Next, the resource server sends the Permission Ticket and the URL of the authorization server to the client.
Before the client can interact with the authorization server, it must have obtained its OAuth 2.0 credentials from the authorization server. Then, using OAuth 2.0, the requesting party authenticates itself with the authorization server and obtains an access token.
The Requesting Party Token (RPT)
Once that’s done, the client sends a request for a Requesting Party Token (RPT) to the authorization server with the grant type set to
urn:ietf:params:oauth:grant-type:uma-ticket, along with the Permission Ticket and the obtained access token (called claims token).
This grant type is called the UMA grant and is an extension of the OAuth 2.0 grant. Once the authorization server receives the grant request, it sees if the claims provided by the request, the scope, and the resource requested all comply with the policies. In other words, it examines if the resource owner has granted that particular user the requested permission for the requested resource. If everything is okay, the authorization server issues the RPT.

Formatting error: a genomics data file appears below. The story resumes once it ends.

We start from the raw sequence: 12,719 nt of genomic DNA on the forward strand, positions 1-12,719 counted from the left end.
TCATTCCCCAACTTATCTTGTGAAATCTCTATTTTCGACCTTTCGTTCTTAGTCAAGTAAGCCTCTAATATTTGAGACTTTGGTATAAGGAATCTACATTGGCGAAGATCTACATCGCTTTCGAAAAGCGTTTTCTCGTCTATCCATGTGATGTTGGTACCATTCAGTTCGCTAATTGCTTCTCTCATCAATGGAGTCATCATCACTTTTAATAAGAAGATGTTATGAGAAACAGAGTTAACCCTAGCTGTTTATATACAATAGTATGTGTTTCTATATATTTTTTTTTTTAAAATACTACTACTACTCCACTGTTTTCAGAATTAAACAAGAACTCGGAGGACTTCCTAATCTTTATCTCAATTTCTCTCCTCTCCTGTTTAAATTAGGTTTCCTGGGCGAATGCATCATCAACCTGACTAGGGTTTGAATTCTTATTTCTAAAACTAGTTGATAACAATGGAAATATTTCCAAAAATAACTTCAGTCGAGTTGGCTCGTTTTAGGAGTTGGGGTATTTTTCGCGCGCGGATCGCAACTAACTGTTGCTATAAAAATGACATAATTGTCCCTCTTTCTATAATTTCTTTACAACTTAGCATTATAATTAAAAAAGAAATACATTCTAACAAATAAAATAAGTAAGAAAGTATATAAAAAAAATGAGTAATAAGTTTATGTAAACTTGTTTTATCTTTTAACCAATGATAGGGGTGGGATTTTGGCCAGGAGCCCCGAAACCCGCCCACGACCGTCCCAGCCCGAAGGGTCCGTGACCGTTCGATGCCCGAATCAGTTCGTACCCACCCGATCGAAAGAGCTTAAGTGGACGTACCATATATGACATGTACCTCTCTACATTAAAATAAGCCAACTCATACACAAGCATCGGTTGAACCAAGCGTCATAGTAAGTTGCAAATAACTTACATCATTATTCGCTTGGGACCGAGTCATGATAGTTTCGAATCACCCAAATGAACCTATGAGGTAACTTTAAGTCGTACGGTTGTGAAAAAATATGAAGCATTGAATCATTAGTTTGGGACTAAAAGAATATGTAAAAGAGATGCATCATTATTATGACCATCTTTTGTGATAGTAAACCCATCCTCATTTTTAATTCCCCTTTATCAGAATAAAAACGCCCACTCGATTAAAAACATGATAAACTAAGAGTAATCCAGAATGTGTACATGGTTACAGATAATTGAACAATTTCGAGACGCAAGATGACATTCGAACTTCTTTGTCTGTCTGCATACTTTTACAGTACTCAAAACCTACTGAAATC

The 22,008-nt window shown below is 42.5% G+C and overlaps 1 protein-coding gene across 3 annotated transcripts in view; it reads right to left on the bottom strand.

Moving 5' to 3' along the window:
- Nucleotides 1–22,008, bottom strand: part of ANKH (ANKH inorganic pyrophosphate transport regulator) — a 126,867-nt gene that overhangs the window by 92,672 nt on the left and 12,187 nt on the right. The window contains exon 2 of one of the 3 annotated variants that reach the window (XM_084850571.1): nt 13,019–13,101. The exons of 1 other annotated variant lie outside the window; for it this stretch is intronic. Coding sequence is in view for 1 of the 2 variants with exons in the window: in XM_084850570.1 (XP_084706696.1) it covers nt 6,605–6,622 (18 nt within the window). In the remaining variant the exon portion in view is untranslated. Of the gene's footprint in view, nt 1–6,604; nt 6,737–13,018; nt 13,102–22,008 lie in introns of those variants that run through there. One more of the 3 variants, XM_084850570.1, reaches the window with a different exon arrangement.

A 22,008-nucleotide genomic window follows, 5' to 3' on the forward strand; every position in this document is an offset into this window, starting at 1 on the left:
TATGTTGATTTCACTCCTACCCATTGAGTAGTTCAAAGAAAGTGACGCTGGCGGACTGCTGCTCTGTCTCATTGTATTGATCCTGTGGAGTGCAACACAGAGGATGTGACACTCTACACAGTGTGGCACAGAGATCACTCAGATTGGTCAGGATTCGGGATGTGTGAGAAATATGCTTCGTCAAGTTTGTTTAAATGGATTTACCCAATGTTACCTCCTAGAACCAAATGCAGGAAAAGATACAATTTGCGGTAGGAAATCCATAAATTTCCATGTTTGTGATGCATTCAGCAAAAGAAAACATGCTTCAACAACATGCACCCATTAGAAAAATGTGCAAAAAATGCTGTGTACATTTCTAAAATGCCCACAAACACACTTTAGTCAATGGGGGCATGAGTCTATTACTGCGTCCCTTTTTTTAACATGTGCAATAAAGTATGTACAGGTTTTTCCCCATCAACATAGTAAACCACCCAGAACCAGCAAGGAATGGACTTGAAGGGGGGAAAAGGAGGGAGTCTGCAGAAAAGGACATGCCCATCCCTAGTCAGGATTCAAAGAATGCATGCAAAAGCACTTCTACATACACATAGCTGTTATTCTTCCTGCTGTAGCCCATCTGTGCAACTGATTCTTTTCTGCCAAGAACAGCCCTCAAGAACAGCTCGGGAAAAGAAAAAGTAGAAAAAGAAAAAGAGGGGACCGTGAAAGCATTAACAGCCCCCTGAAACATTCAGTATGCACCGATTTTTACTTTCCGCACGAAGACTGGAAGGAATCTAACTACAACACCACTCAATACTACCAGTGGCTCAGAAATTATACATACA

Then, the client sends another request to the resource server to access the resource, but this time with the RPT. The resource server, then, queries the Token Introspection Endpoint, which is the third endpoint provided by the Protection API, of the authorization server with the RPT and the PAT. If the RPT is valid, the authorization server sends a response in the affirmative.
Subsequently, if the client’s request corresponds with the scope of the RPT, the resource server grants the client access to the requested resource.
As can be seen, the UMA doesn’t involve the resource owner taking an active part in the flow. Consequently, this allows UMA to be used in various use cases. The application of it can be seen in the health sector where patients can allow doctors, insurance companies and applications that monitor health access to their health-related data. Besides, this also has implications in user-privacy management as the user can be granted control over who gets to access what data of theirs.